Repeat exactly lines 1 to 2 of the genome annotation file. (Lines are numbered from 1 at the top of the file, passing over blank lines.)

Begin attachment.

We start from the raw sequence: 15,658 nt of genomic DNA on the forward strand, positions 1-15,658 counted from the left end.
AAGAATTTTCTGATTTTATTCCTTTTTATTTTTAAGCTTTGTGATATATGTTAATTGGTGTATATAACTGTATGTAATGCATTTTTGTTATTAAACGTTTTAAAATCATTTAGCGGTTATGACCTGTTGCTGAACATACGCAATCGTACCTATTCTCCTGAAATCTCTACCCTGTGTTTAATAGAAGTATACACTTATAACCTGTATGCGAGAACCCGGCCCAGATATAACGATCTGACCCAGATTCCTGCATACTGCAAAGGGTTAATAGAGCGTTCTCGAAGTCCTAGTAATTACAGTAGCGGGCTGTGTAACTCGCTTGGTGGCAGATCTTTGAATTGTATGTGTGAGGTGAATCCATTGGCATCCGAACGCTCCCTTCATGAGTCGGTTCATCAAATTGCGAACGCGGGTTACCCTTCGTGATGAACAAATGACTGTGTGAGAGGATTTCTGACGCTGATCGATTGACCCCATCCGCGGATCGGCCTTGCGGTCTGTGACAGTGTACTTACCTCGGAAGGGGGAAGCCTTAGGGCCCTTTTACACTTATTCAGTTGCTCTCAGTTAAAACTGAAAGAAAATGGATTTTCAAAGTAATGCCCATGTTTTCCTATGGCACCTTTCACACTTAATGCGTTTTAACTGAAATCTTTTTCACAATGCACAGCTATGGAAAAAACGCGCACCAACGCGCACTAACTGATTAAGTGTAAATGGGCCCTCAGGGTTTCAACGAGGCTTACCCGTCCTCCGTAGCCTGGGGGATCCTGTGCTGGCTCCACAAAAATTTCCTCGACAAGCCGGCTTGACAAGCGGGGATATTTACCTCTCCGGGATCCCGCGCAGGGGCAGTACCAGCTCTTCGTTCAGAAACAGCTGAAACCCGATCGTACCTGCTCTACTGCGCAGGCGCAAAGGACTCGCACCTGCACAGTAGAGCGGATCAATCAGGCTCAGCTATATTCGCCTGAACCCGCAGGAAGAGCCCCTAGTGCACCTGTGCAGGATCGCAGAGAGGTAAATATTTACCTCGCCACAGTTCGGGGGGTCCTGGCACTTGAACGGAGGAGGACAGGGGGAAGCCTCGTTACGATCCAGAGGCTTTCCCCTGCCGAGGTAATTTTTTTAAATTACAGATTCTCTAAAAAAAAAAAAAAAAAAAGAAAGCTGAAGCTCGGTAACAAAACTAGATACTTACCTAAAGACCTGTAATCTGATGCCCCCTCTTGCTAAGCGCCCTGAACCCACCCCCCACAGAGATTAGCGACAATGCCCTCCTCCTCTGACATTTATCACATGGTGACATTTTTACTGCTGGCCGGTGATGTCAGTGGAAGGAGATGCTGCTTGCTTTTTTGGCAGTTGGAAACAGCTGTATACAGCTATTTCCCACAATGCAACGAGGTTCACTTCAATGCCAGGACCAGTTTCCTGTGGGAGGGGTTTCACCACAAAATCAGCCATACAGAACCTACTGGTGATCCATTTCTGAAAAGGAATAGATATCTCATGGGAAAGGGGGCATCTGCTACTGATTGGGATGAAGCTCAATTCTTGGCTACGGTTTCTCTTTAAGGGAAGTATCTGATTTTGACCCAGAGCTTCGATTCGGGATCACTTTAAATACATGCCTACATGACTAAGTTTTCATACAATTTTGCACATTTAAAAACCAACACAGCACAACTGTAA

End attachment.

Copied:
We start from the raw sequence: 15,658 nt of genomic DNA on the forward strand, positions 1-15,658 counted from the left end.
AAGAATTTTCTGATTTTATTCCTTTTTATTTTTAAGCTTTGTGATATATGTTAATTGGTGTATATAACTGTATGTAATGCATTTTTGTTATTAAACGTTTTAAAATCATTTAGCGGTTATGACCTGTTGCTGAACATACGCAATCGTACCTATTCTCCTGAAATCTCTACCCTGTGTTTAATAGAAGTATACACTTATAACCTGTATGCGAGAACCCGGCCCAGATATAACGATCTGACCCAGATTCCTGCATACTGCAAAGGGTTAATAGAGCGTTCTCGAAGTCCTAGTAATTACAGTAGCGGGCTGTGTAACTCGCTTGGTGGCAGATCTTTGAATTGTATGTGTGAGGTGAATCCATTGGCATCCGAACGCTCCCTTCATGAGTCGGTTCATCAAATTGCGAACGCGGGTTACCCTTCGTGATGAACAAATGACTGTGTGAGAGGATTTCTGACGCTGATCGATTGACCCCATCCGCGGATCGGCCTTGCGGTCTGTGACAGTGTACTTACCTCGGAAGGGGGAAGCCTTAGGGCCCTTTTACACTTATTCAGTTGCTCTCAGTTAAAACTGAAAGAAAATGGATTTTCAAAGTAATGCCCATGTTTTCCTATGGCACCTTTCACACTTAATGCGTTTTAACTGAAATCTTTTTCACAATGCACAGCTATGGAAAAAACGCGCACCAACGCGCACTAACTGATTAAGTGTAAATGGGCCCTCAGGGTTTCAACGAGGCTTACCCGTCCTCCGTAGCCTGGGGGATCCTGTGCTGGCTCCACAAAAATTTCCTCGACAAGCCGGCTTGACAAGCGGGGATATTTACCTCTCCGGGATCCCGCGCAGGGGCAGTACCAGCTCTTCGTTCAGAAACAGCTGAAACCCGATCGTACCTGCTCTACTGCGCAGGCGCAAAGGACTCGCACCTGCACAGTAGAGCGGATCAATCAGGCTCAGCTATATTCGCCTGAACCCGCAGGAAGAGCCCCTAGTGCACCTGTGCAGGATCGCAGAGAGGTAAATATTTACCTCGCCACAGTTCGGGGGGTCCTGGCACTTGAACGGAGGAGGACAGGGGGAAGCCTCGTTACGATCCAGAGGCTTTCCCCTGCCGAGGTAATTTTTTTAAATTACAGATTCTCTAAAAAAAAAAAAAAAAAAAGAAAGCTGAAGCTCGGTAACAAAACTAGATACTTACCTAAAGACCTGTAATCTGATGCCCCCTCTTGCTAAGCGCCCTGAACCCACCCCCCACAGAGATTAGCGACAATGCCCTCCTCCTCTGACATTTATCACATGGTGACATTTTTACTGCTGGCCGGTGATGTCAGTGGAAGGAGATGCTGCTTGCTTTTTTGGCAGTTGGAAACAGCTGTATACAGCTATTTCCCACAATGCAACGAGGTTCACTTCAATGCCAGGACCAGTTTCCTGTGGGAGGGGTTTCACCACAAAATCAGCCATACAGAACCTACTGGTGATCCATTTCTGAAAAGGAATAGATATCTCATGGGAAAGGGGGCATCTGCTACTGATTGGGATGAAGCTCAATTCTTGGCTACGGTTTCTCTTTAAGGGAAGTATCTGATTTTGACCCAGAGCTTCGATTCGGGATCACTTTAAATACATGCCTACATGACTAAGTTTTCATACAATTTTGCACATTTAAAAACCAACACAGCACAACTGTAA